Daniel McKenzie

digital product design


I just wanted to expand on a topic that began in my newsletter. I hope this is an ongoing conversation because there seems to be a lot of confusion about the value design brings to a business. “Design” in many people’s minds is nothing more than making it “pretty” when in fact, this is just one small part of it. Design also encompasses functionality, usability, strategy, brand and-yes-aesthetics (making it pretty). Below are some quotes that might help clarify the confusion.

“Design is not just what it looks like and feels like. Design is how it works.” 
- Steve Jobs

In the case of building a website, all parties are working with design: information architects, interactive designers, engineers and business strategists. Everyone is involved in giving the site meaningful order and appeal—design.

“We [designers] provide a process, a managerial discipline with its alternate phases of analysis and creative exploration, which in itself is an invaluable guide to the company’s strategic future. This process allows management to visualize and test its strategic options. It makes strategies appear real before rollout production decisions are made.” 
- James G. Hansen, Chairman and Co-founder, Source/Inc.

So much for designers not playing a meaningful business role in an organization. Designers make it possible for companies to test the waters before going public. In other words, design reduces the risk of danger! Unfortunately, often as a result of impatience and lack of strategic planning, many companies oversee this important step to their product development and wonder later, why their product hasn’t been received well. Audience studies, competitive analysis, personas, scenarios, user tasks, prototypes and user testing are often seen as gratuitous and ways for designers to make more money from their clients! While it does take more time and money, the result is correcting problems before, not after you’ve spent a ton of money on layered Photoshop files, HTML development and programming. And everyone knows how difficult it is to change things after the beast has launched.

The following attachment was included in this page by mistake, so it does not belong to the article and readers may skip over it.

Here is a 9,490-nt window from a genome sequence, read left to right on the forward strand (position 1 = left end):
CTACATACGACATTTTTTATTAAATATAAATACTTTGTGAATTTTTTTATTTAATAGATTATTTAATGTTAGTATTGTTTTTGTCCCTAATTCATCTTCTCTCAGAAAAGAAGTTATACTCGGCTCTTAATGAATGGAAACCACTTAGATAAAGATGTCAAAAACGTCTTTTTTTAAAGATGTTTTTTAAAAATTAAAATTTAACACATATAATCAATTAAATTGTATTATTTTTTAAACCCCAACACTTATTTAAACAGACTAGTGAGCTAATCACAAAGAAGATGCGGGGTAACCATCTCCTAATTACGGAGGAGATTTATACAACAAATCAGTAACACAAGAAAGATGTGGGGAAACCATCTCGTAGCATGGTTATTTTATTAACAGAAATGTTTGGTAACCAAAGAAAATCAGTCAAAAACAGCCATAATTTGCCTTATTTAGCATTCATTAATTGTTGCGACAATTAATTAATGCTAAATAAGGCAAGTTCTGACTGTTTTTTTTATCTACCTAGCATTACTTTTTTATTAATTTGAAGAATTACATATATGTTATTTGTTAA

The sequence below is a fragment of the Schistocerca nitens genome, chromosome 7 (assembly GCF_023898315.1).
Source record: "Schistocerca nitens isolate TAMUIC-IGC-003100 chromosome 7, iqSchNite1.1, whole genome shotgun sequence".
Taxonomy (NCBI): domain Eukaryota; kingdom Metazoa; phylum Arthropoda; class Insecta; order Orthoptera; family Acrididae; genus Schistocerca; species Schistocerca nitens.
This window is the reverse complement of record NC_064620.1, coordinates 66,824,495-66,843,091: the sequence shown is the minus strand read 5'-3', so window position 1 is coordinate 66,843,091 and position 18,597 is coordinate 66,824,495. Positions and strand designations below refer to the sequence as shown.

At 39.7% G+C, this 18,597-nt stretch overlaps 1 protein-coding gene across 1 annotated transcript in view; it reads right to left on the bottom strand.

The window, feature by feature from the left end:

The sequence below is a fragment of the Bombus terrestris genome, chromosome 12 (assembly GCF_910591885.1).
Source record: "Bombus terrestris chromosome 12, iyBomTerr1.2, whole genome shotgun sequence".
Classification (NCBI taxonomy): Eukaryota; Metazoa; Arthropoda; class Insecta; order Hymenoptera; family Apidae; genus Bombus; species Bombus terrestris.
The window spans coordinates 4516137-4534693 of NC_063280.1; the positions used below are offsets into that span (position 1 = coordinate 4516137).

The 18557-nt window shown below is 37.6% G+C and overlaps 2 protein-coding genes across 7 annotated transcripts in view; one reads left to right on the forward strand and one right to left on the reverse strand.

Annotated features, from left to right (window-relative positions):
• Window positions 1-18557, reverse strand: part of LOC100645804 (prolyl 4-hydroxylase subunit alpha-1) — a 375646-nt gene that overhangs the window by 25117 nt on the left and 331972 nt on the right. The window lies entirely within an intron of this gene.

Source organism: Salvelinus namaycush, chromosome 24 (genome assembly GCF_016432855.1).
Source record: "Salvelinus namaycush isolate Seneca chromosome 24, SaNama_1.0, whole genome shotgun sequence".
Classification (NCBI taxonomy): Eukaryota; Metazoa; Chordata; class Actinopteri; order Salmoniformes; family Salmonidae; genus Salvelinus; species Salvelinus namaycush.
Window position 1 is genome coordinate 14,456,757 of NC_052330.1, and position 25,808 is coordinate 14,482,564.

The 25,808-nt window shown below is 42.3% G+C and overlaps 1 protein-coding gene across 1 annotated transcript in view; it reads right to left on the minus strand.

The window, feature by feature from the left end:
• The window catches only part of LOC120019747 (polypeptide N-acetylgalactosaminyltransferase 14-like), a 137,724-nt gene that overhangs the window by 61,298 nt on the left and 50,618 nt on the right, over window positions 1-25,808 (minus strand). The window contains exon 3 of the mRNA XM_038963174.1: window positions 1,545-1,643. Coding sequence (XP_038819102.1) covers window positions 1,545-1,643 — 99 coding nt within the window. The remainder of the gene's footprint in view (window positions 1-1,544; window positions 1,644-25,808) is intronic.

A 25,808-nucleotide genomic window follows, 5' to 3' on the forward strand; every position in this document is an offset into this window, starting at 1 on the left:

“Many clients are also surprised to learn that the way the company and its products “look” not only influences sales (the consumer), but also, and perhaps even more significant from a strategic point of view, the way in which its own management, sales force, and distributors perceive it.”
- James G. Hansen, Chairman and Co-founder, Source/Inc.

Does it really matter how your employees see your products? Remember those ugly black leather shoes your parents used to make you wear to church? Remember those uniforms they made you wear at your first job when you were 16? Remember playing soccer as a youngster and discovering that the other team had better uniforms?

“…Information only has value when it is successfully communicated. If it cannot be accessed or understood it does not have value.” 
- Dirk Knemeyer, Thread Inc.

OK, so you have some great website features that are going to make Facebook and Flickr look like a Cub Scout project. You built your website with feature-centered design and know that users will be crawling all over it once they find out all the cool things it can do to make their lives easier. You launch your site with the expectation “build it and they will come”. They come (some of them), the problem is they soon leave. What happened? Nobody “gets it”, that’s what happened. A shift in priorities from feature-centered design to customer-centered design would have saved you a lot of strife. Also, a good dose of user testing and iterative design would have helped. For 1-2 weeks more of work you could’ve saved yourself a headache. The value of smart design is crucial to the success of not only your project, but in most cases, your business too.


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